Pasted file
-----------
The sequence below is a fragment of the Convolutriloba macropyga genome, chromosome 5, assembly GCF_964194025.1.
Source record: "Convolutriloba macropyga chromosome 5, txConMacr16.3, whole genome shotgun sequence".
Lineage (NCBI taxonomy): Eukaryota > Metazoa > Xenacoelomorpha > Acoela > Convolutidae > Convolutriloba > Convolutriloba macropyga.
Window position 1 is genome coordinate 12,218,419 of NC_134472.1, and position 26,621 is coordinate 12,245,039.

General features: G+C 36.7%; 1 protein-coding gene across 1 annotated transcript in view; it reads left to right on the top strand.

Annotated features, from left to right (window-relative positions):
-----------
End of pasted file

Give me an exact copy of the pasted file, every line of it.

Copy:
The sequence below is a fragment of the Convolutriloba macropyga genome, chromosome 5, assembly GCF_964194025.1.
Source record: "Convolutriloba macropyga chromosome 5, txConMacr16.3, whole genome shotgun sequence".
Lineage (NCBI taxonomy): Eukaryota > Metazoa > Xenacoelomorpha > Acoela > Convolutidae > Convolutriloba > Convolutriloba macropyga.
Window position 1 is genome coordinate 12,218,419 of NC_134472.1, and position 26,621 is coordinate 12,245,039.

General features: G+C 36.7%; 1 protein-coding gene across 1 annotated transcript in view; it reads left to right on the top strand.

Annotated features, from left to right (window-relative positions):